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Exploring the Crucial, But Threatened, World of Invertebrates

06 Mar 2020 3:56 PM | Bill LeMaire (Administrator)

Melanie Palmer, Curator of Durango Botanic Gardens (DBG), recently attended the Colorado Home and Garden Show, February 28, 2020 AND the Colorado Native Plant Society Conference: Landscaping with Colorado Native Plants, February 29, in Denver.  The Colorado Garden Foundation uses funds raised at the Home and Garden Show for grants to various projects around the state.  The Durango Botanic Gardens has been the recipient of three such grants in the past.  Following is Melanie’s observations on both events…

The Colorado Home and Garden Show had many themed garden displays, but the highlight was the educational display by Colorado Master Gardeners, specifically Arapahoe County Master Gardeners, with papier mâché displays of  beneficial and harmful insects. (Shown in the photos)     


CONPS Landscaping with Natives Conference       

    This is the fifth straight year that this conference has sold out.  There were at least 425 attendees.  The presentations will be uploaded to the site.  All registrants received ONE of their 5 regional planting guides.  All of these guides are available on their website. 

The keynote speaker was Scott Hoffman Black of the Xerces Society, named after the first butterfly genus to go extinct in the US, and dedicated to invertebrate conservation. has many downloadable resources. Many important takeaways from Dr. Black's presentation and four other presentations:

  • Alarming decreases in invertebrates all over the planet: (99% decline of Western monarch butterflies, 70% decrease in invertebrate biomass in Germany over the last 20 years studied, 28% of bumble bee species in North America are threatened, aquatic stoneflies, crabs and snails threatened)
  • 95% of songbirds rear young on invertebrates
  • 85% of flowering plants require insect pollination

Threats are coming from:

  • Habitat loss
  • Habitat degradation (grazing, mowing, fires)
  • Pesticide use
  • Diseases (esp in bumblebees)
  • Climate change
  • Escaped biocontrols

Some ideas for helping:  (Includes many ideas from several of the other presenters)

  • Think about the needs of individual animals and their life history, the animals at the bottom of the food chain.  WRT butterfly gardens, plants like lantanas, zinnas, butterfly bush, cosmos, and the like may attract ADULT butterflies, but do NOTHING for critical butterfly egg laying, larvae production etc.  Cater to the CATERPILLARS more than the adult butterflies.  Learn to distinguish between desirable and harmful (CSU Fact Sheets)
  • Restoration is good, but preservation of existing habitat is better—even simple things like changing highway mowing practices. 
  • Maximize the diversity of native flora by managing vegetation in natural areas.
  • Plant bee lawns (low-growing flowers with some bare space for ground nesting bees)
  • 70% of plant biomass in your yard should be native in order to support birds—birds need soft-bodied insects to feed their young, NOT bird feeders, although birdfeeders in winter are very helpful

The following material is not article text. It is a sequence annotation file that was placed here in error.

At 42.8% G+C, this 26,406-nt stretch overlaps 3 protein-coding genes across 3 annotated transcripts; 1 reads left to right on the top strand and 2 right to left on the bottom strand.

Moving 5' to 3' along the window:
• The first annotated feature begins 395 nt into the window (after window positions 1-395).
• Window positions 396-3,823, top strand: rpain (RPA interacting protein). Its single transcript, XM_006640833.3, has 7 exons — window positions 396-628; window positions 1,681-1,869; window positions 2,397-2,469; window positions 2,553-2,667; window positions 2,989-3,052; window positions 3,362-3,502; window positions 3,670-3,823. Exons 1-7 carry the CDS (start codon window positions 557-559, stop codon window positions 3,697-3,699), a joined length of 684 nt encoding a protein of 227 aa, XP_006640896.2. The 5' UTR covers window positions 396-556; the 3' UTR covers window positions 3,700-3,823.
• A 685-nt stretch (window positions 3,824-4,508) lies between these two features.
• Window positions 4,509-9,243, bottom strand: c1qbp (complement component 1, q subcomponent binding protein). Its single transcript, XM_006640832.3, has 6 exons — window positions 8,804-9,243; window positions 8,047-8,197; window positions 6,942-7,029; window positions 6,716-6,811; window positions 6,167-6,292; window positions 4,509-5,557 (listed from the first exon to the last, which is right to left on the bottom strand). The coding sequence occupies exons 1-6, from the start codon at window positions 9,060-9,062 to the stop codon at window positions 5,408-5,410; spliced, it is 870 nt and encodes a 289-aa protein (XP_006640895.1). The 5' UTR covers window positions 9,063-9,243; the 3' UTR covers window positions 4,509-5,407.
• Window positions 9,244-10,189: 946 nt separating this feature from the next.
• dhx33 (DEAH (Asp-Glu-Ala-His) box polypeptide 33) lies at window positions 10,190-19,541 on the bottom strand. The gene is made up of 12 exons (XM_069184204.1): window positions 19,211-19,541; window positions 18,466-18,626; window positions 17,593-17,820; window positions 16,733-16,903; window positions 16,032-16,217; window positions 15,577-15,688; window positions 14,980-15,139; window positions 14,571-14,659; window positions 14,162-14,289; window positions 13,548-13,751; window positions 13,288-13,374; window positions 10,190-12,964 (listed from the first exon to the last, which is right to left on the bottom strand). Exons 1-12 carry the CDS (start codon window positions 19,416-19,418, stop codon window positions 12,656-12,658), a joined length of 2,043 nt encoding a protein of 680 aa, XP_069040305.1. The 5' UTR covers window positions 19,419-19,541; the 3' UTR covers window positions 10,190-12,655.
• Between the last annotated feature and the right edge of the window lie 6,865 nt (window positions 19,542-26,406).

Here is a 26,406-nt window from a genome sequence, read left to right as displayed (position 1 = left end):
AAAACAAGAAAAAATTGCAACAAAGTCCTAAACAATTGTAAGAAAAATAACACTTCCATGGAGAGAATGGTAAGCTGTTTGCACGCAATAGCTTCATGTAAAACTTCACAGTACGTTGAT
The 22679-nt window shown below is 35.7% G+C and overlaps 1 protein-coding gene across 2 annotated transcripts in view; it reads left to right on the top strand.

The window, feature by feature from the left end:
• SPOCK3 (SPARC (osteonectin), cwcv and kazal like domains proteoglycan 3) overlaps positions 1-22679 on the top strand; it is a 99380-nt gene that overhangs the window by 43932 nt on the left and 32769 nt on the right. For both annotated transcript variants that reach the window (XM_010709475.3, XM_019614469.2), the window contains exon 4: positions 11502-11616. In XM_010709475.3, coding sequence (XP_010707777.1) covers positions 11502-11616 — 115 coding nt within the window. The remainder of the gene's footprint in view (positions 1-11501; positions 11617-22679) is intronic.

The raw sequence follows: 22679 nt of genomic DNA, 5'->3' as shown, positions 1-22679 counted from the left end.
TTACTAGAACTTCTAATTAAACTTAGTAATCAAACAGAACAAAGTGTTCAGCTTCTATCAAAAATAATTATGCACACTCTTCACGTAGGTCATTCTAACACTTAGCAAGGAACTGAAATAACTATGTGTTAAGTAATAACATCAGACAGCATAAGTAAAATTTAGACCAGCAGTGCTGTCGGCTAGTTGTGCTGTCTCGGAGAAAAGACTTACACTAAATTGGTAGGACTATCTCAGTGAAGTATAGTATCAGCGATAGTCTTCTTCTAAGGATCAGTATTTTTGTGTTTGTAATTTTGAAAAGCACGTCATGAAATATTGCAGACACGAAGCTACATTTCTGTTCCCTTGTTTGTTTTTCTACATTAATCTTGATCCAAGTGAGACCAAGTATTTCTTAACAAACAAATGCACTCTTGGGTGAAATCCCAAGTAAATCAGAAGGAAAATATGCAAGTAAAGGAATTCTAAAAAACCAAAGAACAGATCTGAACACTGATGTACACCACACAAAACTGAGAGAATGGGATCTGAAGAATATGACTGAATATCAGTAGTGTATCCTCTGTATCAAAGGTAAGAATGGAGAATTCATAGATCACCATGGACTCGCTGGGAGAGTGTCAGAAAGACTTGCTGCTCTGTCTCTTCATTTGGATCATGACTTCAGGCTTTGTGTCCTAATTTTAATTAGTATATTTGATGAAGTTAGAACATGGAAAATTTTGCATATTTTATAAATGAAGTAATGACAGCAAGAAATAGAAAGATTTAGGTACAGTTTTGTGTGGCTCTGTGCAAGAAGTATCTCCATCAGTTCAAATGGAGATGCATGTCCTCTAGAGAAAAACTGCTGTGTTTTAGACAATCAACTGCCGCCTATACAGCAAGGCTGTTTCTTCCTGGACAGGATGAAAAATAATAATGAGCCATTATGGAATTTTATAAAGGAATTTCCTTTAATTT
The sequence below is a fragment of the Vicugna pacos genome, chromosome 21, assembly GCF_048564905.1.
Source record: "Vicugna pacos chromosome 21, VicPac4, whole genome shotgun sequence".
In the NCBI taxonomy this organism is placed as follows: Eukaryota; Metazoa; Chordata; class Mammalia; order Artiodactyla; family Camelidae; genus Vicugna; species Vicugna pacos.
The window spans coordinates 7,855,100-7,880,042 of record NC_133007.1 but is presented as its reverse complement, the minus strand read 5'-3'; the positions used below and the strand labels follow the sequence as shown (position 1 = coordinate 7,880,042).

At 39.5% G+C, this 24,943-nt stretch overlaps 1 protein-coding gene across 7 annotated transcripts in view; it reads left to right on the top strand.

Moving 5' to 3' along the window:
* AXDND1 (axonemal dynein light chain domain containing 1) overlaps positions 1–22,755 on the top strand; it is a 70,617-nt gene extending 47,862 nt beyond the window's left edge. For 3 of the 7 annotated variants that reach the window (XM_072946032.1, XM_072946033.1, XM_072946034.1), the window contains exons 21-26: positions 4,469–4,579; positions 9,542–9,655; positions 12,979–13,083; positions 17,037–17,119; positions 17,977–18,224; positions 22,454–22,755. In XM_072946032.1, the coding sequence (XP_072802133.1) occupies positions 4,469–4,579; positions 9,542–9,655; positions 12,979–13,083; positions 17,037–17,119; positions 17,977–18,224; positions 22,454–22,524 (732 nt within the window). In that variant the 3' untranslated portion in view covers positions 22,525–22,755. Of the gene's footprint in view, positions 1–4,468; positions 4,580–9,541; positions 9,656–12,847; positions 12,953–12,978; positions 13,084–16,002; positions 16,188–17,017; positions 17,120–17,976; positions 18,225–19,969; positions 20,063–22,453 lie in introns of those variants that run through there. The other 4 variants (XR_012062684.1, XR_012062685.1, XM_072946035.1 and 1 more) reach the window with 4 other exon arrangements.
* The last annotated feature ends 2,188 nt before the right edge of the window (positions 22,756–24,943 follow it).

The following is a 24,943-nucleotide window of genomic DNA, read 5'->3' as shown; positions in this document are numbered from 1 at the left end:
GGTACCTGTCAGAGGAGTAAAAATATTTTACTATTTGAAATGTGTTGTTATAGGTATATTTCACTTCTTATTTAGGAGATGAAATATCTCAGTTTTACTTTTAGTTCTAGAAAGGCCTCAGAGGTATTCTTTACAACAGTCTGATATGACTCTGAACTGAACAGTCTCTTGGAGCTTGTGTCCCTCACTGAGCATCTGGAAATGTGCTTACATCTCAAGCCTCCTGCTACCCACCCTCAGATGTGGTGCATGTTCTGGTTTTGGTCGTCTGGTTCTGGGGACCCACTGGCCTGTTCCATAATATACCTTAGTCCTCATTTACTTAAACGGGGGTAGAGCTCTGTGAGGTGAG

• Non-native plants do not support the bottom of the food chain as well; alien ornamentals support 29X less biodiversity than natives.
  • Curb carbon footprint
  • Educate people on the beauty of native plants
  • Provide water for birds
  • Provide a variety of structure:  Trees, shrubs, perennials and grasses.  Group plants that bloom at one time together and have something in bloom for as long as possible. Don’t tidy your gardens in fall (except for removal of diseased plants)
  • Build pollinator meadows for business campuses instead of lawns.
  • Start small – convert 10% of your lawn
  • Educate people about the possibilities that rooftop gardens and rain gardens can have on heat islands 
  • Use multiple strategies

Locally native vs. native CULTIVARS:  no conclusive research except for some butterflies and caterpillars. Natives are superior to cultivars, BUT AVILABILITY IS A BIG ISSUE.

There are many free resources available on what to plant, especially at the website, and many resources on the garden design process at

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NOTE: Our physical location is 1900 E. Third Avenue, at the Durango Public Library. The gardens are located to the north and east of the library, along the Animas River Trail.

Mailing Address:

Durango Botanic Gardens

10 Town Plaza, #460

Durango, CO  81301

Phone: 970-880-4841

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Durango Botanic Gardens

Our Location:

The Durango Botanic Gardens are physically located at the Durango Public Library, to the north and east of the library.  The library is located at 1900 E. 3rd Ave., Durango.

There is no admission charge.  Stroll the gardens yourself (there is ample signage in most gardens) or call us at 970-880-4841 to arrange a group tour. See the About Us Tab for more.

Contact Us:

10 Town Plaza, #460
Durango, CO  81301    

Phone:  970-880-4841

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